It has forecast Queensland to have growth of 4.6 per cent in 2021, only beaten by Victoria’s 5.3 per cent. In comparison, the Queensland Government’s historically conservative forecast is for 0.25 per cent growth in 2020-21 and 3.5 per cent in 2021-22.
But Queensland’s hard borders have come at a cost that other state’s have not had to endure.
Deloitte economist Chris Richardson also said the winding back of support measures in March, such as the JobKeeper wage subsidy, was now looking less dangerous than previously thought because the jobs market was doing so well.
This week’s latest labour force figures for December could see a decline in the jobless rate to 6.7 per cent from 6.8 per cent, a further pullback from the 7.5 per cent seen last June during the depths of recession.
“The jobs market has been very good,” Deloitte Access Economics partner and economist Chris Richardson said.
“We already have six out of every seven of the initial job losses back.”
There have been concerns about what impact the planned withdrawal of JobKeeper in March would have on employment and the economy more broadly.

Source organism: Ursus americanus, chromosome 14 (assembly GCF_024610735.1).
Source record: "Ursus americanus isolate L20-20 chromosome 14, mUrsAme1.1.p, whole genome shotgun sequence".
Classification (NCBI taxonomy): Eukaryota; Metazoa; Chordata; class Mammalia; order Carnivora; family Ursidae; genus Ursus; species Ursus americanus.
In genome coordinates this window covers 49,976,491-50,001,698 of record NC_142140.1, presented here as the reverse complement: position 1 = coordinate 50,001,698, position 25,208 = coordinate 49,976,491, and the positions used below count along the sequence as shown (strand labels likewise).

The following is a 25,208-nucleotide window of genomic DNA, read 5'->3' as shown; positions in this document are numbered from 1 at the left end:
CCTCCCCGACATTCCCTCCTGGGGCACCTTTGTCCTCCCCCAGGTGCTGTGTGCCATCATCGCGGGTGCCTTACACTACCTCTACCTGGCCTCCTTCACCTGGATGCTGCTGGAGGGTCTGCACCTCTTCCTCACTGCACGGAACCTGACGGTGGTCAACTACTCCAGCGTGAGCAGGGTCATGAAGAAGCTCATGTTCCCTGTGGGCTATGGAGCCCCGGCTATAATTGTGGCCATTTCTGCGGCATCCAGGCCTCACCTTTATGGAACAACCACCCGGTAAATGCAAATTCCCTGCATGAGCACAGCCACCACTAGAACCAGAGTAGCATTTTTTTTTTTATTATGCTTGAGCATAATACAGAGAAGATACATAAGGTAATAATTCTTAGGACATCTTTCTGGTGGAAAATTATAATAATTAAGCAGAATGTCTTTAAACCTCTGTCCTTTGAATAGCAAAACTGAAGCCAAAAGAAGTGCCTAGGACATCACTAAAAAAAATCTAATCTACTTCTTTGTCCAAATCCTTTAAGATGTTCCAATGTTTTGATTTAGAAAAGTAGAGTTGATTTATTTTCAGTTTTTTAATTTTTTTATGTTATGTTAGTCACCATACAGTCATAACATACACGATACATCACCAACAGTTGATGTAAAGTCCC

The industries Deloitte favours for strong growth are the sectors in which Queensland has an advantage.
It said accommodation and food services (which includes tourism) would bounce back by 18 per cent nationally. Farming and fishing would grow by 11 per cent.
Richardson said every state had performed well during the pandemic and Queensland had been very successful in staying ahead of COVID-19.
“That’s allowed it to have a relatively open economy,” Richardson said.
“Unlike WA, however, state border closures cost it (Queensland) more given its relatively large border communities and its strong reliance on domestic tourism.”
He said the negatives ahead of Australia this year were likely to be the damage to manufacturing, housing and commercial construction, as well as discretionary spending.
The improved economic forecasts should also help state governments with their mounting debt as more spending helps their tax take.
Wages and prices were likely to remain flat and inflation may not find its lowest point until mid-2022.
“2021 looks set to continue the recovery in sectors smashed in the lockdowns and border closures of 2020, allowing the likes of accommodation, food, entertainment and airlines to continue to climb back from the abyss,” Richardson said.
“And by 2022, tourists and foreign students will be here in greater numbers.
“Business conditions AV (after vaccines) will look very different to those before vaccines.”Jump to next article